25.5. In its judgment of 21 July 2015, delivered in the case of Oliari and Others v Italy, the ECtHR considered the issue of the recognition of same-sex marriages concluded abroad, i.e. the registration of such marriages in Italy. The relevant application had been rejected on the basis of national law, since in Italy the right of persons of the same sex to marry is not provided for. The judgment also mentions the fact that, while enforcing the judgment delivered in the above-mentioned case of Oliari v Italy, the Italian legislature established the institution of civil unions in Italian law. The ECtHR held that states still have a broad discretion in assessing whether such unions may be recognised as marriages under national law; on the other hand, in the absence of any form of the legalisation of such unions (pending the adoption of new laws), the persons who make them are left in a legal vacuum and the state fails to take account of the social reality of the situation (Orlandi and Others v Italy, paragraph 205).

25.6. In the context of the constitutional justice case at issue, mention should be made of the case law of the ECtHR on discrimination against same-sex couples in issuing residence permits in relevant countries.

The ECtHR emphasises the margin of appreciation of states to regulate, in accordance with international law, the procedures for the entry into, exit from, and residence in their territories of foreign nationals. The Convention cannot be interpreted as giving the right to a foreign national to enter or reside in the territory of a particular state (the ECtHR, the judgment of 28 June 2011, Nunez v Norway, no 55597/09, paragraph 66). The duty imposed by Article 8 of the Convention cannot be considered as extending to a general obligation on the part of a Contracting State to respect the choice by a family of the country of their common residence and to accept non-national partners for settlement in that country. Nevertheless, the decisions taken by states in the immigration sphere can in some cases amount to interference with the right to respect for private and family life secured by Article 8 of the Convention, in particular where the persons concerned possess strong personal or family ties in the host country that are liable to be seriously affected by the measure in question (Taddeucci and McCall v Italy, paragraph 56).

25.6.1. On 23 February 2016, the ECtHR delivered a judgment in the case of Pajić v Croatia (no 68453/13). The applicant, a citizen of Bosnia and Herzegovina, had been refused a residence permit in Croatia on the basis of family reunification with a same-sex partner living in Croatia. The national law did not provide for the possibility of family reunification where a couple consisted of two persons of the same sex, although a couple of different sexes had such a right in an analogous situation. The ECtHR noted that, although Article 8 of the Convention does not guarantee a person the right to receive a residence permit in a particular country, the state must implement its immigration policy in a manner that does not violate the rights of foreign nationals, such as the right to respect for private and family life and the right not to be discriminated against.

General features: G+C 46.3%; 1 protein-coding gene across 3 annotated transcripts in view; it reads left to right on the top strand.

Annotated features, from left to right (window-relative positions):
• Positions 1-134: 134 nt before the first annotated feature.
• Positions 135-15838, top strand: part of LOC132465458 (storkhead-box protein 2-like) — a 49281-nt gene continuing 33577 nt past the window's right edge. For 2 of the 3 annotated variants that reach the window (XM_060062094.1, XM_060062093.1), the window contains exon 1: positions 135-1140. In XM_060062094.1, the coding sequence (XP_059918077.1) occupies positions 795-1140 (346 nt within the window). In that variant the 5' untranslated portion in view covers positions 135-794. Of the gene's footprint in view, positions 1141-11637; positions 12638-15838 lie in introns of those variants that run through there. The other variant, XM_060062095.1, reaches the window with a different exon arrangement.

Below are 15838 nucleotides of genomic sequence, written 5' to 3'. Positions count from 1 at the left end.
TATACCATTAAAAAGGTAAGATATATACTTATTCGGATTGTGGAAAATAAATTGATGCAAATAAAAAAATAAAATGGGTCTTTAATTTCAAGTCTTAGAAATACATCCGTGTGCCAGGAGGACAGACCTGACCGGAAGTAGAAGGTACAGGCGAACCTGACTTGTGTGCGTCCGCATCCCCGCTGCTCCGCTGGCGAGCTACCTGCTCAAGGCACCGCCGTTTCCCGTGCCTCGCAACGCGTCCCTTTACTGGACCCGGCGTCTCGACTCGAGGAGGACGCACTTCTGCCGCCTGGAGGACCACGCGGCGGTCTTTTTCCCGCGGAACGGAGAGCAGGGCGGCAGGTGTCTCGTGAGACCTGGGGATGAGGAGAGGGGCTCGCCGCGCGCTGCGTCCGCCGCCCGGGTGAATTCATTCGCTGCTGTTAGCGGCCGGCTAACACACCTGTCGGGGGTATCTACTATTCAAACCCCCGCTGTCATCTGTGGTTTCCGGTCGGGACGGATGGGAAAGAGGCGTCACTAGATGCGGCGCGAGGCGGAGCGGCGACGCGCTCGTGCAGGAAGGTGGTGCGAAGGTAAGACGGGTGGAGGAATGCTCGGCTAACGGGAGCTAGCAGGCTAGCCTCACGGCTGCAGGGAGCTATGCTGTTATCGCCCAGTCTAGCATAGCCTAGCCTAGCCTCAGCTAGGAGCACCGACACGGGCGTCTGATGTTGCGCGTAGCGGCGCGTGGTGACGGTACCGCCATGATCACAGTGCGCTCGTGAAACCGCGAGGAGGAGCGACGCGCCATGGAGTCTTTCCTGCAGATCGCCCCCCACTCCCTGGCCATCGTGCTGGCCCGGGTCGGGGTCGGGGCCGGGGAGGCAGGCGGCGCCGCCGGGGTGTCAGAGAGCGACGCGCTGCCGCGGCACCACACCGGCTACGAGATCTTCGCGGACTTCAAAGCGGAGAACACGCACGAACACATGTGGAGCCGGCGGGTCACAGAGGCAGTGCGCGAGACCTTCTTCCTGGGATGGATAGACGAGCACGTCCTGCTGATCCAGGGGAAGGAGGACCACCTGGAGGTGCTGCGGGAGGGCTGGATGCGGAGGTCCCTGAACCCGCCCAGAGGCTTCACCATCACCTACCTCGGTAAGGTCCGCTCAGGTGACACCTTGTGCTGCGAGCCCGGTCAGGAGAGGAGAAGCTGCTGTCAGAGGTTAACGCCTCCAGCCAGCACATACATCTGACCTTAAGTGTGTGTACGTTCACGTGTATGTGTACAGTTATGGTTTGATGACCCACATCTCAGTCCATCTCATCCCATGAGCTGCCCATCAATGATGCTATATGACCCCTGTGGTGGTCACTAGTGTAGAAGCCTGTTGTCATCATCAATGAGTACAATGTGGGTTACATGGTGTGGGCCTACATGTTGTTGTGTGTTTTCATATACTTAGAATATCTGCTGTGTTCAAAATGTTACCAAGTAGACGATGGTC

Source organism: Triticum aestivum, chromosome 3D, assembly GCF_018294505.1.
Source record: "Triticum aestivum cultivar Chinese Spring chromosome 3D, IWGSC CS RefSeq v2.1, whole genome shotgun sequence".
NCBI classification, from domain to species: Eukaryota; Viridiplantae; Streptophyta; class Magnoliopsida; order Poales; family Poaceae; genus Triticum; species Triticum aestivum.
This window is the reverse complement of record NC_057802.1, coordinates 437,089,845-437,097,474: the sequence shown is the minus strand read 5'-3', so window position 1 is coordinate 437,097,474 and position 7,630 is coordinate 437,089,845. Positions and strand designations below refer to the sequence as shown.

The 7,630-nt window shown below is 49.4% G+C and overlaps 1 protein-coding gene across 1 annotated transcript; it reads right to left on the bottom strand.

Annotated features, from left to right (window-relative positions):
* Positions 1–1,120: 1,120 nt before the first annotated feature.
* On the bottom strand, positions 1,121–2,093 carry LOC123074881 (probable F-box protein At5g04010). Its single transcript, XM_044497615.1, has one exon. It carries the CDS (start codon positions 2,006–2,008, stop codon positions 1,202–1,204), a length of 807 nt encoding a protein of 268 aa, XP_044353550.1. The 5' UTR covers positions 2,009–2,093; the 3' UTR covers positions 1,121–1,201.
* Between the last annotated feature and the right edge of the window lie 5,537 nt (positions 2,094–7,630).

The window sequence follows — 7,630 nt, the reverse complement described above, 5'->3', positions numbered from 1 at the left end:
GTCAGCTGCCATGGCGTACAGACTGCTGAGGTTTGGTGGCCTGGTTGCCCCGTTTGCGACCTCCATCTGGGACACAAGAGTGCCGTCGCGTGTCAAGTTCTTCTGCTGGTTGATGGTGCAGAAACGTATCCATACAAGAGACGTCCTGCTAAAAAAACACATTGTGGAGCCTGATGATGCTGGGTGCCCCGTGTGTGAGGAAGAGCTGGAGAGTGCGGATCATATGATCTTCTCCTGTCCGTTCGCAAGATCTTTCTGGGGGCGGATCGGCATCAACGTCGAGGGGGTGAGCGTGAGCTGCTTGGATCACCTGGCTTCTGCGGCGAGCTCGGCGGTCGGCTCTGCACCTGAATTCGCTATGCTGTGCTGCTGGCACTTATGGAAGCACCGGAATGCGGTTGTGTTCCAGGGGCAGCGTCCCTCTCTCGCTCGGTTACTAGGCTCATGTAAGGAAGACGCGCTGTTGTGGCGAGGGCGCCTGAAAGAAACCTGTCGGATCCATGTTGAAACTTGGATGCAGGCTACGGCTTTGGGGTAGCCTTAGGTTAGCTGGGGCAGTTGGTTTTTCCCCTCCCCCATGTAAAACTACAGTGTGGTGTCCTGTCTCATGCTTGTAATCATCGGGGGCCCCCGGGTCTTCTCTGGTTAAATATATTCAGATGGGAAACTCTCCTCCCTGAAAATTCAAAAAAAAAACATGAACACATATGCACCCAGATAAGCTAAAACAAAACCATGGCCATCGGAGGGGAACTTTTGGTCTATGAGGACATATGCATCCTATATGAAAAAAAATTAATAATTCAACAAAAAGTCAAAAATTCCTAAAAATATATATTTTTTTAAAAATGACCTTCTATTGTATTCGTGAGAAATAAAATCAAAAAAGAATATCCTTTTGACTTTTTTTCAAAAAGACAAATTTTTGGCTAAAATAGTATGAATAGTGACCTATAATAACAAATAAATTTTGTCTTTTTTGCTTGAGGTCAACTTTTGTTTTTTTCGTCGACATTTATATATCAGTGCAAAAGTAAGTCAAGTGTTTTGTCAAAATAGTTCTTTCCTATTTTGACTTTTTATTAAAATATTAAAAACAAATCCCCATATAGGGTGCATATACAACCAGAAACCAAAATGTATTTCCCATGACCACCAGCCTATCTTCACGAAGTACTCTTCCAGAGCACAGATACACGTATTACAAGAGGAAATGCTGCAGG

25.6.2. The ECtHR accepts that the protection of the family in the traditional sense is, in principle, a weighty and legitimate reason that might justify a difference in treatment (inter alia, the ECtHR, the judgment of 24 July 2003, Karner v Austria, no 40016/98, paragraph 40; the judgment of 2 March 2010, Kozak v Poland, no 13102/02, paragraph 98; Vallianatos and Others v Greece, paragraph 83). However, the ECtHR is of the opinion that, in a particular area, namely when deciding whether to grant a residence permit for family reasons to a homosexual foreign partner, it cannot amount to a “particularly convincing and weighty” reason capable of justifying discrimination on grounds of sexual orientation (Taddeucci and McCall v Italy, paragraph 93).

26. To sum up the case law of the ECtHR relevant in this constitutional justice case, it should be noted that:

under Article 14 of the Convention, the prohibition of discrimination also applies to discrimination based on the sexual orientation of a person; the different treatment of persons based on gender and sexual orientation requires particularly weighty and convincing reasons by way of justification, in particular where such different treatment concerns the rights falling within the scope of Article 8 of the Convention; differences based solely on considerations of sexual orientation are unacceptable under the Convention;

under the Convention, the Contracting States enjoy a margin of appreciation as regards the regulation of the conditions and procedure for entry into the territory of the respective state and leaving its territory by foreign nationals and their residence there;